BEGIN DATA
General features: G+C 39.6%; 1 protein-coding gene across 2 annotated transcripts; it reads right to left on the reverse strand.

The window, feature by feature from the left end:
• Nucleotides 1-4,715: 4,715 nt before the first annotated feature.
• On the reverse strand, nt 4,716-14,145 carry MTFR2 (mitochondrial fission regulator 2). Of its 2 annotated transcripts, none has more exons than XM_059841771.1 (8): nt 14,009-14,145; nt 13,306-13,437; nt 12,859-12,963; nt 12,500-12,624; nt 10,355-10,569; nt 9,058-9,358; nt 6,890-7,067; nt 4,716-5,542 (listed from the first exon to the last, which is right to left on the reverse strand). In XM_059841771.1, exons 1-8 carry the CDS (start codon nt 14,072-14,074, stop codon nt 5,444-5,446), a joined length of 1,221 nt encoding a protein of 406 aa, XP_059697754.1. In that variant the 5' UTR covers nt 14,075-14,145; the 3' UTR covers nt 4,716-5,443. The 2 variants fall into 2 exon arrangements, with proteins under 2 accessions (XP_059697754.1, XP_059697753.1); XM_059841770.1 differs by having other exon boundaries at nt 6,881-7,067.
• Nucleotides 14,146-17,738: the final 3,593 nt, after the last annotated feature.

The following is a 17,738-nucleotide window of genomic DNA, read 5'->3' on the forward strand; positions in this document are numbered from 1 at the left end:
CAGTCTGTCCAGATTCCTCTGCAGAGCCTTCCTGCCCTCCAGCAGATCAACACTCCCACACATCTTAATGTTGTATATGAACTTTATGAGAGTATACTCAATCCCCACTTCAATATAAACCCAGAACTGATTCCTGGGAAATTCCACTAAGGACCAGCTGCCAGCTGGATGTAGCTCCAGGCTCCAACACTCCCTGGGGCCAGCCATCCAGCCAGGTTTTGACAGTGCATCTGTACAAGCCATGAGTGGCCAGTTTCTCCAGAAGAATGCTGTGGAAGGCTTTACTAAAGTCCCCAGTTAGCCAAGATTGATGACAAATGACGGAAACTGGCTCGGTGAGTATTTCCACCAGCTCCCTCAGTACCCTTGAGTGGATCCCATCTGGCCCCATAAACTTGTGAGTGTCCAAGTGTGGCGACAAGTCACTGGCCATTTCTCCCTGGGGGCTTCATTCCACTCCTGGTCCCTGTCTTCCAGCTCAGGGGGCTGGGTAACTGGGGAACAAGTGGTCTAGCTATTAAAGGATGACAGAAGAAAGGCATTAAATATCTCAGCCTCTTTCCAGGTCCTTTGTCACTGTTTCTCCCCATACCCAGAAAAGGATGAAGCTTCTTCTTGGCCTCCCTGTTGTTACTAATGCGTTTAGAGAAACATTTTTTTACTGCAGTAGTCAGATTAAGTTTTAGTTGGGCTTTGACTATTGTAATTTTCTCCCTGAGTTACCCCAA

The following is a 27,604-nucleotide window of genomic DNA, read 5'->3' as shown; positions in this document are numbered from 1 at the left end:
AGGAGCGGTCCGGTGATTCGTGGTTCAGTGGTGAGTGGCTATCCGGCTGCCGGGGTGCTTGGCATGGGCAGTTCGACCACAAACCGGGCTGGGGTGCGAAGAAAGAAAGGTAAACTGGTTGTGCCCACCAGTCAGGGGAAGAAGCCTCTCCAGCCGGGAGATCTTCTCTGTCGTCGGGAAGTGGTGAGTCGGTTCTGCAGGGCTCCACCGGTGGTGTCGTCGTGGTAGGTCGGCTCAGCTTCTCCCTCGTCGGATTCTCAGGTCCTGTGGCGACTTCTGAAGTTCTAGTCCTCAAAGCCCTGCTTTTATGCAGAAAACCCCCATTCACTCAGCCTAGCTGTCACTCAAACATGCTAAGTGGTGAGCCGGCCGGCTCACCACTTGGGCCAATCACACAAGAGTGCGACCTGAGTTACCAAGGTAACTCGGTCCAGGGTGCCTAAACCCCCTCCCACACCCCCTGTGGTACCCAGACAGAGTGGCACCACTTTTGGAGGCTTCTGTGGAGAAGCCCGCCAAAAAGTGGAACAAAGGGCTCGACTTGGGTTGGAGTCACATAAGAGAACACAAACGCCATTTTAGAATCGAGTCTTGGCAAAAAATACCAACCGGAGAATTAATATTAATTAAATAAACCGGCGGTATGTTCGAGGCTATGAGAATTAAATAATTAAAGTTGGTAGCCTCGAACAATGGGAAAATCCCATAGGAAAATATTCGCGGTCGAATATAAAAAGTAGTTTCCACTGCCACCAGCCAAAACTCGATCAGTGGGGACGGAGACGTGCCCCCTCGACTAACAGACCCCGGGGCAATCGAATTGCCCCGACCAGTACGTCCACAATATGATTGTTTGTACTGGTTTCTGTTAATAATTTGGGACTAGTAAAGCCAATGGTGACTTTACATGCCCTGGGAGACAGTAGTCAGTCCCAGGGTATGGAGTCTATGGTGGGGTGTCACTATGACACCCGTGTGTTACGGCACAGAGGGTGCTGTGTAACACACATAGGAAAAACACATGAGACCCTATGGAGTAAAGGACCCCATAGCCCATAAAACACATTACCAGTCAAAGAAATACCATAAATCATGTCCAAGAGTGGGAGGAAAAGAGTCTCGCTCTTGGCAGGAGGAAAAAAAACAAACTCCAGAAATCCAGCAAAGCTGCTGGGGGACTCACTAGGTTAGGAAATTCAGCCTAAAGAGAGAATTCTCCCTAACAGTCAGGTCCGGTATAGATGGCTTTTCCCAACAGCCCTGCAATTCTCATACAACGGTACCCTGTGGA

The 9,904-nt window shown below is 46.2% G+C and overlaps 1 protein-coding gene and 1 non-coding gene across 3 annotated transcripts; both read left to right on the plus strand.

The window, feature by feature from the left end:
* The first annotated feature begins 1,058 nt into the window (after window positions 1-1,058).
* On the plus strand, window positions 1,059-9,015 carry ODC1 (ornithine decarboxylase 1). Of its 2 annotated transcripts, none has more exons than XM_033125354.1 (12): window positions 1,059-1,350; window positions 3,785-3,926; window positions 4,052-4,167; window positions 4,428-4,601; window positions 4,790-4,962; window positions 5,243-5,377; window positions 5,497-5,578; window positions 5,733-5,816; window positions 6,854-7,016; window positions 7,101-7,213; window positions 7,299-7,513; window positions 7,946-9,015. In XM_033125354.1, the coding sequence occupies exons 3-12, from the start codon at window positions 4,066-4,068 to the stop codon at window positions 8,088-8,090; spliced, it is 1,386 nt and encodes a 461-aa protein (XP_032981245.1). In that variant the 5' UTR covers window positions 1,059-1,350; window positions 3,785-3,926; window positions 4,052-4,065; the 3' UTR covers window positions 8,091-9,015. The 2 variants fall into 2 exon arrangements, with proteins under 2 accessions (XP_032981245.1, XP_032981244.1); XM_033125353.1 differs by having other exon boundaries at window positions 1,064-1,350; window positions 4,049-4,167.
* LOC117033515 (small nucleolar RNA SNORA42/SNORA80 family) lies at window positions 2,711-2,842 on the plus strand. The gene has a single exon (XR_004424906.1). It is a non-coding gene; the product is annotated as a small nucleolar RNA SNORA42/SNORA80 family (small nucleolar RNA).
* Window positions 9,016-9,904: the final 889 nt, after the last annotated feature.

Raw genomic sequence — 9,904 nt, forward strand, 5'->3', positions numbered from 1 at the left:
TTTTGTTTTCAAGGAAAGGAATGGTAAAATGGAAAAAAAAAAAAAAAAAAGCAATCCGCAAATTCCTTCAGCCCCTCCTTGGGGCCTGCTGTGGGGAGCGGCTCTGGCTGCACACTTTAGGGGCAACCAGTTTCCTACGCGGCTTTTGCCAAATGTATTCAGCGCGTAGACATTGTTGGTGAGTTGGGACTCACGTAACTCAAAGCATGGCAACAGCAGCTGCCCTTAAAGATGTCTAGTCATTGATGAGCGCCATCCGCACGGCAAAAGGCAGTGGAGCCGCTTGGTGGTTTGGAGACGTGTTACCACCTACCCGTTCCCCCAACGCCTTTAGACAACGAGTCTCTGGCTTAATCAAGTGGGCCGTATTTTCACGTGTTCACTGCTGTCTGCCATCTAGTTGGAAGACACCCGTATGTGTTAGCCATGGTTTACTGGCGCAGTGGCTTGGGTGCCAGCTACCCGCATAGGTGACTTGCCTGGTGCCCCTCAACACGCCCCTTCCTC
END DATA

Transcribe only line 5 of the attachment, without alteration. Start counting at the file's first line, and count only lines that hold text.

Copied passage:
• Nucleotides 14,146-17,738: the final 3,593 nt, after the last annotated feature.